Thursday, September 25, 2008

Thalamus? Yes. Basal ganglia? Nope.

A new electrophysiological study just published in Neuron, based on a VERY unusual type of data, provides support for the view articulated by Crosson (1985) and Nadeau & Crosson (1997) (of all the subcortical regions that could matter, it's the thalamus that actually matters for sentence processing) and not such good news for Michael Ullman (declarative/procedural model: of the subcortical regions, the basal ganglia matter the mostest).

A clinical group from Berlin (the Charité Hospital), led by Fabian Klostermann, and a bunch of collaborators (including psycholinguists Angela Friederici, Anja Hahne, and Doug Saddy) studied patients (22 of them) with implanted electrodes for Deep Brain Stimulation (DBS). In DBS, electrodes are implanted to manage, for example, severe tremor, Parkinson's disease, and dystonic diseases. Although these electrodes are placed to deliver electrical stimulation in specific locations, they can also be used for recording.

Electrophysiological data were acquired in these subjects both from the DBS electrodes and scalp electrodes. The DBS placement was in the ventral intermediate nucleus (thalamus); the subthalamic nucleus, and the globus pallidus internus (basal ganglia). Subjects were presented with "the usual", namely syntactic violations eliciting ELAN/LAN and P600 patterns and semantic violations eliciting N400 responses.

All three patient groups showed the standard pattern of ERP responses for the scalp recordings, i.e. ELAN from the left front (F7) and early, N400 and P600 from posterior electrodes, typically Pz. OK, so far so good. What about the subcortical recordings?

The data from VIM show vigorous responses for both syntactic and semantic experimental conditions. However, the recordings from STN and GPi show nothing ... So that's not so great for the model that argued for a central role for the basal ganglia. The authors go pretty directly against Michael Ullman's declarative/procedural model. A large chunk of the discussion is devoted to arguing against Michael's position. I'd be curious to hear his response -- i.e. how do you defend the DP model in light of such findings?

I find the most interesting part of the data the timing between the cortical and thalamic responses. The thalamic responses must be driven by cortical (or other top-down) inputs), because they occur later than the cortical ones ... So what is being fed down to the thalamus? And why?? The authors have some speculations about this, but the story is undeveloped. In any case, since the thalamus receives an enormous number of cortical inputs, the phenomenon merits some attention.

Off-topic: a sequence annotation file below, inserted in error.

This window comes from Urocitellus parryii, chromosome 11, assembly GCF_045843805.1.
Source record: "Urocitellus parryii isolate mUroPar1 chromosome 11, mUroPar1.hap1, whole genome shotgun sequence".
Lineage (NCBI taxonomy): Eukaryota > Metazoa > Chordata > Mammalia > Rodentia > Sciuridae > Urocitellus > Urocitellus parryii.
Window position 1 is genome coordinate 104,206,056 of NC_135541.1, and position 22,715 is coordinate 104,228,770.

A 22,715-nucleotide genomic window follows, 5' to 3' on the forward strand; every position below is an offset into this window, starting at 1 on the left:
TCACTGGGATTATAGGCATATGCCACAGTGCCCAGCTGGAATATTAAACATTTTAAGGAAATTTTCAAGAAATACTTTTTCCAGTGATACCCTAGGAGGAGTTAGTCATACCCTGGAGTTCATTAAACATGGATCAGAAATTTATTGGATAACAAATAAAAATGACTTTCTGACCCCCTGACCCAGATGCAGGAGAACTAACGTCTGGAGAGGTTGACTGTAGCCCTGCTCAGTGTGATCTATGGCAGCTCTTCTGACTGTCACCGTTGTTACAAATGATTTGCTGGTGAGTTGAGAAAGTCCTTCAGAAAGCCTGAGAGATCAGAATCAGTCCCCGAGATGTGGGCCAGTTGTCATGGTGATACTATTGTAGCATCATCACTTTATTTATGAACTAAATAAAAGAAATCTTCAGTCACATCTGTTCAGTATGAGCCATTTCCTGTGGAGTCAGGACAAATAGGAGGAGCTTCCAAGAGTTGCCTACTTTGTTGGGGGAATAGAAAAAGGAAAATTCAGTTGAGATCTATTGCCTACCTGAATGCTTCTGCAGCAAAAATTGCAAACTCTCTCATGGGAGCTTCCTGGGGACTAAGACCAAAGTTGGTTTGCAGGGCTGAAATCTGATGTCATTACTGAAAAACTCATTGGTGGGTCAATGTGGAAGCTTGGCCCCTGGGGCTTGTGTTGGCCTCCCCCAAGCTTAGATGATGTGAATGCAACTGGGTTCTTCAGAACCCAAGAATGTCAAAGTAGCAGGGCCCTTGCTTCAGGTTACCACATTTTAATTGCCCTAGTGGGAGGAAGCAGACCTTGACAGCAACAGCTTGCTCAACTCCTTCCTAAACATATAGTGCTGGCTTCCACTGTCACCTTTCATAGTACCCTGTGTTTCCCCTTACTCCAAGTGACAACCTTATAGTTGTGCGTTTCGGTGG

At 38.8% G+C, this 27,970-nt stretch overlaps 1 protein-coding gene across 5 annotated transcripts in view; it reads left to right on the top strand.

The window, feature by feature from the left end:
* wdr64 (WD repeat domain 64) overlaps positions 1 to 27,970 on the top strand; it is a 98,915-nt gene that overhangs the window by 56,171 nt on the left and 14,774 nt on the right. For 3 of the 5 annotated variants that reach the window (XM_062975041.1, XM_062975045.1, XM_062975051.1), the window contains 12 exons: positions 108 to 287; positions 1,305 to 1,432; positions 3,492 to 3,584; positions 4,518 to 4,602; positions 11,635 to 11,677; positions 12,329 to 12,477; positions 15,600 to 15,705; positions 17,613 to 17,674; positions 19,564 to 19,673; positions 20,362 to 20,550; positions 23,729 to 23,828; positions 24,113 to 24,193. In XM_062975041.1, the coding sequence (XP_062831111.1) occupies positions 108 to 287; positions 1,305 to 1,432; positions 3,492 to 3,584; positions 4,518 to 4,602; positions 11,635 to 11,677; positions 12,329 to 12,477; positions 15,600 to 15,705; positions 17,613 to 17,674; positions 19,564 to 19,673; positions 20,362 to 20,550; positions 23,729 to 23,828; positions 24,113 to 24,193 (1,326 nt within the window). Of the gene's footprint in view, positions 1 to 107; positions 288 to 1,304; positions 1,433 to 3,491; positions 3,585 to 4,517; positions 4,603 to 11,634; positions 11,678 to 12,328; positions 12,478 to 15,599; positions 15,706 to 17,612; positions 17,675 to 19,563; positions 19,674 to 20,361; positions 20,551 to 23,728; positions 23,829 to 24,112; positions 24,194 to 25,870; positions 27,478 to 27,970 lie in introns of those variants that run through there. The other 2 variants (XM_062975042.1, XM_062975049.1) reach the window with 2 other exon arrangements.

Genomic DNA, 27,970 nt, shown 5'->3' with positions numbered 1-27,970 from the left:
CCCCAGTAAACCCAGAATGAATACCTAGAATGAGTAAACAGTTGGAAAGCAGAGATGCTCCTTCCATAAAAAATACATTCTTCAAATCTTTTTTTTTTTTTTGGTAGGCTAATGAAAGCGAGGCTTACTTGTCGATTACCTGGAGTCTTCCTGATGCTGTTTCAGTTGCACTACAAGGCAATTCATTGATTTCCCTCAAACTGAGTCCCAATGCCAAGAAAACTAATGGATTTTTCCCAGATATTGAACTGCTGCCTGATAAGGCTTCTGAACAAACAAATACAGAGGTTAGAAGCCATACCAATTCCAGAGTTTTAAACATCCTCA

The paper is certainly worth taking a look at because:
-- it's a very unusual source of data
-- the problematic data for the declarative/procedural model merit some thought
-- the timing between the cortical and the thalamic responses point to an interesting relation between these regions. since it can be bottom-up mediated .... what's going on? Attentional gating? Perceptual re-evaluation? Enhancement of those parts of the input that violate local expectations/predictions?


Anonymous said...

If the subjects are patients (for example, severe tremor, Parkinson's disease, and dystonic diseases.), can we make inference to the normal population? Even the ERP results from the scalp recordings are normal.

Anonymous said...

It's a fascinating paper. This sort of data is so rare. I'm also particularly drawn to the possible top down influence of cortical sources on the thalamus. It's impossible to guess what exactly is happening here based solely on the timelag in the ERP peaks - all we have is a temporal correlation - but causative influences within the system could probably be explicitly modelled from the data already collected using a modification of something like DCM. I'd be very interested to see, for example, if there are recurrent dynamics between the operculum and the thalamus, or if a "operculum to thalamus to temporo-parietal" model explained the data better than a "operculum to temporo-parietal" one.

David Poeppel said...

Hmmm, yeah, sure, the extent to which we can generalize based on patient data is -- and always has been -- problematic ... The fact that they recorded from the scalp and found the canonical response patterns is helpful, of course. But fair enough: patient data of this type always has interpretive limitations. (That being said: comparison to putatively 'normal' subjects is itself pretty sketchy ... I have yet to meet a so-called normal)

Tom's idea to use dynamic causal modeling is nice -- but where will you get the right data? I'd certainly be curious to see whether an operculum-thalamus-temporoparietal link can be established

Anonymous said...

I bet I could do it with the data they already have, if only I could get access to it (fat chance!). It's a shame I don't know any of the people involved. Maybe I'll start asking around to see if there's anyone in my neck of the woods doing anything similar (even fatter chance!).

David Poeppel said...


send me email, and I will connect you to the people. I have talked to two of the coauthors, and I suspect that it would be possible to get your hands on these data.

If you are genuinely interested, let me know, and I will facilitate the contact/data exchange. I'm sure they would be excited to see their data analyzed in innovative ways.